Also I would just like to say what I enjoy about HIT is at 34 years old with three kids under 5, I don’t want to be spending 4 days a week at 1 hour a workout in the gym. I like that the workouts are brief. I can go in and get it done in less than 30 minutes and then go on with my day.

I want to clear up any potential confusion. I’m suggesting defining HIT only to help people discuss it better. New people jump into conversations and aren’t aware of its basis. And HIT followers are discussing the principles with different understandings. It’s not a great environment for innovation and growth.

But we don’t define the core of what we do here as HIT. We’re after producing the most significant gains from the least amount of work – period – and we only limit our options to what works best. Sometimes that means doing multiple sets and most often avoiding failed reps.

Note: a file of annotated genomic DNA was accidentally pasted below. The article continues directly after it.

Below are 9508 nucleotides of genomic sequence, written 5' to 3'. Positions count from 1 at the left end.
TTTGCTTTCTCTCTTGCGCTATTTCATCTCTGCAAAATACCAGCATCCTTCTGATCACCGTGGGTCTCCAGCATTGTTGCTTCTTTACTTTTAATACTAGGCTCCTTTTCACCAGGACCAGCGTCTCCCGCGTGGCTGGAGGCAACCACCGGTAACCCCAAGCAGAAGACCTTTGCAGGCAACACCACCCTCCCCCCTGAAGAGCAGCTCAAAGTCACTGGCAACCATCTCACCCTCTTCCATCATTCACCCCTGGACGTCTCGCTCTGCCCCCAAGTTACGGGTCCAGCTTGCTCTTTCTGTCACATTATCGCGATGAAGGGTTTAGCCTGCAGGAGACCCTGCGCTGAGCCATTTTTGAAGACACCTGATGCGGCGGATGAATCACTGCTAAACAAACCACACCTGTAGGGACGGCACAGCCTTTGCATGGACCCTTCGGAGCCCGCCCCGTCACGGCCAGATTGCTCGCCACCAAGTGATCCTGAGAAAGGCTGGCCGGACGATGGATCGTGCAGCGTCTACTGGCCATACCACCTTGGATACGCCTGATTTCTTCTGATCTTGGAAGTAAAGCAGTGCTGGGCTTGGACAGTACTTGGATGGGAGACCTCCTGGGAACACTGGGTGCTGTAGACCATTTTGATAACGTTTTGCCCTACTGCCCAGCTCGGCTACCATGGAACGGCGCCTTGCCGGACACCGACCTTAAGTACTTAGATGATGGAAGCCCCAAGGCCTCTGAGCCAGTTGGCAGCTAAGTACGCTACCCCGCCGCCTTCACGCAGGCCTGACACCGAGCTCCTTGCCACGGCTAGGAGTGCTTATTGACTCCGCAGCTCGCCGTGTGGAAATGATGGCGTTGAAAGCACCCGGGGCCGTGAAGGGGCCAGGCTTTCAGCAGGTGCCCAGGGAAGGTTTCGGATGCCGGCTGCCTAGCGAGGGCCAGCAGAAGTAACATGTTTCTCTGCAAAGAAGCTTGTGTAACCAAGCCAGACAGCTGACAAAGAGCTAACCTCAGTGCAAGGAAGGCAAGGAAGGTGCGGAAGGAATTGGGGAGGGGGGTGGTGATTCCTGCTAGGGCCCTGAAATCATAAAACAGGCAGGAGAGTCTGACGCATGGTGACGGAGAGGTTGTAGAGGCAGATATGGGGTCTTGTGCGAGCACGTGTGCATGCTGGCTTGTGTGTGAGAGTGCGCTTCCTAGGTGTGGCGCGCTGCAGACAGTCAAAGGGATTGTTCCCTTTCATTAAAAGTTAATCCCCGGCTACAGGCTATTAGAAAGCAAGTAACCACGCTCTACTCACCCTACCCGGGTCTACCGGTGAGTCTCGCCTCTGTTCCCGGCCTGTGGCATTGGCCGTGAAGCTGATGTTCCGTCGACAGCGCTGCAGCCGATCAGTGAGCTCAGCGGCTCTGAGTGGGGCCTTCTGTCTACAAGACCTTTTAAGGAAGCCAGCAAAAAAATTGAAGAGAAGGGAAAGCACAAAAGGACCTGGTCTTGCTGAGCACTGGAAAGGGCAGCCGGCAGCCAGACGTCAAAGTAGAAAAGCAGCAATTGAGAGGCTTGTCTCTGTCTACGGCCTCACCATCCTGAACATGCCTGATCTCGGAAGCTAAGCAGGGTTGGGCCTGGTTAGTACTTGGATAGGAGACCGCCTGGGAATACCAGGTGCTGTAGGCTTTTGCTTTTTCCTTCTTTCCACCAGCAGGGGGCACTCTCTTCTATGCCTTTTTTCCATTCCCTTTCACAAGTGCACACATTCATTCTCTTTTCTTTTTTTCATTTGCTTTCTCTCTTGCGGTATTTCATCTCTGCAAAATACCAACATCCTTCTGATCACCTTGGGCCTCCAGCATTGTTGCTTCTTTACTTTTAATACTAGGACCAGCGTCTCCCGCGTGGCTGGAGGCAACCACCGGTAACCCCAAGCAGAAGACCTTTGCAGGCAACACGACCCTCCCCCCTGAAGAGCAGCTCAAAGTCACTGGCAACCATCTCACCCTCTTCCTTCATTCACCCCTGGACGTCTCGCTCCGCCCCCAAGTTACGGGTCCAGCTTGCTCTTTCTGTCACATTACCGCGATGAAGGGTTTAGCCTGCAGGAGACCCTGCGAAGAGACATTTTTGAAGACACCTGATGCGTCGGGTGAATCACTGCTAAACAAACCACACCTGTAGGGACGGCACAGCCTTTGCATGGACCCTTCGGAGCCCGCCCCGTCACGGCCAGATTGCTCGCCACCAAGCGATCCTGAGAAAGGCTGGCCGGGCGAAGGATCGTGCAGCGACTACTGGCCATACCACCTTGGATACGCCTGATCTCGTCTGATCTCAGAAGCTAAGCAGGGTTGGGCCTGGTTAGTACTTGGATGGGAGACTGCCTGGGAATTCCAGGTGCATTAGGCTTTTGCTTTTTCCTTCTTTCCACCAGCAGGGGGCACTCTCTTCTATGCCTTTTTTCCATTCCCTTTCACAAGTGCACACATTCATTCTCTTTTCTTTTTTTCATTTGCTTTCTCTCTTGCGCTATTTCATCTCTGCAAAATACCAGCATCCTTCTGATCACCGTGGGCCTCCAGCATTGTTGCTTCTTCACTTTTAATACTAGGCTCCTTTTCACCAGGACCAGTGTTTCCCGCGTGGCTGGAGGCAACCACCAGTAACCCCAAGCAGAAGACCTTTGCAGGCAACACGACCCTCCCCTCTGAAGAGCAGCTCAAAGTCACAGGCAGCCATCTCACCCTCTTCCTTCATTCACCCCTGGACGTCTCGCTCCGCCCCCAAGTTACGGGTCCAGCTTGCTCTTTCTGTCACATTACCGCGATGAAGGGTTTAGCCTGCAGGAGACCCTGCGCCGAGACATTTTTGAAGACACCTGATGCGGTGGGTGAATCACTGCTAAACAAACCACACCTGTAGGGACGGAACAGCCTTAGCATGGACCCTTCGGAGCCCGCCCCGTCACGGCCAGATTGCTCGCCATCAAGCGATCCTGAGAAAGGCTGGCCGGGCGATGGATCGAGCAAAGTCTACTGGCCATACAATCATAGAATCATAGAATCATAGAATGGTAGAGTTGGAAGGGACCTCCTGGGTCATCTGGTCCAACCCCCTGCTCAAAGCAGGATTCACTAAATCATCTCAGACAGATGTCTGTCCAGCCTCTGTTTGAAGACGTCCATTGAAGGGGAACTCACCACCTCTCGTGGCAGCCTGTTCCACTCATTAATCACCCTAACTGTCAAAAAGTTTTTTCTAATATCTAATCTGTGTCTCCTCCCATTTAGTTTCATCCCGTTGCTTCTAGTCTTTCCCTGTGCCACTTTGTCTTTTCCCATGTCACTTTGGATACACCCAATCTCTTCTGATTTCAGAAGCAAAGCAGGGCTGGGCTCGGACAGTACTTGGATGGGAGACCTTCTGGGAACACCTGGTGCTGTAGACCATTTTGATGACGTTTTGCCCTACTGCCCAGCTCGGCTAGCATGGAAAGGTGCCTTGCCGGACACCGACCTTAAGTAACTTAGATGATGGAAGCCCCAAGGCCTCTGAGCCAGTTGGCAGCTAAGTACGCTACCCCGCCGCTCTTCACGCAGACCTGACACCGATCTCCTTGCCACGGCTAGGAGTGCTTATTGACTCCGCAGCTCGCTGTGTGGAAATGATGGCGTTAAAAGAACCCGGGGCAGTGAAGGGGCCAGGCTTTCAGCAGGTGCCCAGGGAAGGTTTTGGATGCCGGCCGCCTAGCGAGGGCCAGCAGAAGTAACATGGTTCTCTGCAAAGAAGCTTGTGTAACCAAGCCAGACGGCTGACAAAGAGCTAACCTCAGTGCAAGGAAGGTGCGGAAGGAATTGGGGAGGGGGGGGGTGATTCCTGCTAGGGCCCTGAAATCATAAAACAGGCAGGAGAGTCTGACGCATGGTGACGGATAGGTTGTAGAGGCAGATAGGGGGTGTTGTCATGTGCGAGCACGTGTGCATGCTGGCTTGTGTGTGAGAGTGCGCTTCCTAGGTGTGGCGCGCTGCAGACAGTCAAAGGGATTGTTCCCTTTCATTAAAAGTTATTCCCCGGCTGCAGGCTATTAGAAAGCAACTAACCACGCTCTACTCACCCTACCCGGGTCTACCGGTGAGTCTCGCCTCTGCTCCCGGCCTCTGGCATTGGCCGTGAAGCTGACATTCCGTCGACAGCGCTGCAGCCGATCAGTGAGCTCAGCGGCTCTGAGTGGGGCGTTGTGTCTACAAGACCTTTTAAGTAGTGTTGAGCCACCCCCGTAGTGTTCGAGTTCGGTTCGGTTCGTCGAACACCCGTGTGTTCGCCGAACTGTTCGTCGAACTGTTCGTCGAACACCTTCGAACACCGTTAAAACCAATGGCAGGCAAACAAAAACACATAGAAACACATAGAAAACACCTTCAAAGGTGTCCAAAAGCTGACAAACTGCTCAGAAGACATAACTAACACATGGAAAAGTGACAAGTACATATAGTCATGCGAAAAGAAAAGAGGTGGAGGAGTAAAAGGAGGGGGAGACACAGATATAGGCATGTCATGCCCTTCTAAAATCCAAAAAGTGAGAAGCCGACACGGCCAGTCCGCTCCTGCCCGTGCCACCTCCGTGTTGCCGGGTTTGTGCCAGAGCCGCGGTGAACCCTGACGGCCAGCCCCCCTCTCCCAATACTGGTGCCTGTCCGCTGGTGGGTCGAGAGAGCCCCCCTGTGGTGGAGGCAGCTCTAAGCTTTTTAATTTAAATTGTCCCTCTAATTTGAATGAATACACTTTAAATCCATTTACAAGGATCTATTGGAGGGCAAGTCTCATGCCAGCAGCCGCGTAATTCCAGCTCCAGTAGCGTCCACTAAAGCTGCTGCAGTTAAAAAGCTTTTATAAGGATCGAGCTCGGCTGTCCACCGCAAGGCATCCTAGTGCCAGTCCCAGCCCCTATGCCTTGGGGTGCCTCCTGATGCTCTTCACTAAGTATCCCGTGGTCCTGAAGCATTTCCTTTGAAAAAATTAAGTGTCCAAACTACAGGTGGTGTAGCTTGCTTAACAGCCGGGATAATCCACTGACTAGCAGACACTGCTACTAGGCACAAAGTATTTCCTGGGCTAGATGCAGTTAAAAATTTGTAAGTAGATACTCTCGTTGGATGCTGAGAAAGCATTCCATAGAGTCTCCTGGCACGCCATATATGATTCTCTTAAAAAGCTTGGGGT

Our programs usually involve training three times per week, each workout lasting less than 25 minutes. And we’ve produced programs that involve less than 30 minutes per week.

So you don’t need to do HIT to experience effective, brief workouts.

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A finished HIT system would require a minimum of 50,000 words to complete, and it would need to be continuously updated. That’s the easy part. The hard part is getting a consensus among the HIT followers about what belongs in the document.

The other option is for Ellington Darden and me to write it and hope it’s accepted.

Neither option is appealing to me.

It’s much simpler to help the community to establish a universal base.

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I thought we agreed failure was bad?

We’re asking current HIT followers how they define HIT, so we can all refer to it.

In another thread, you were upset with me because I was (according to you) attempting to “rewrite history.”

You, and several others, are adamant that you must do a Failed Rep on every set to be standard HIT.

The Nautilus Principles

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The Nautilus Book – Intensity and Form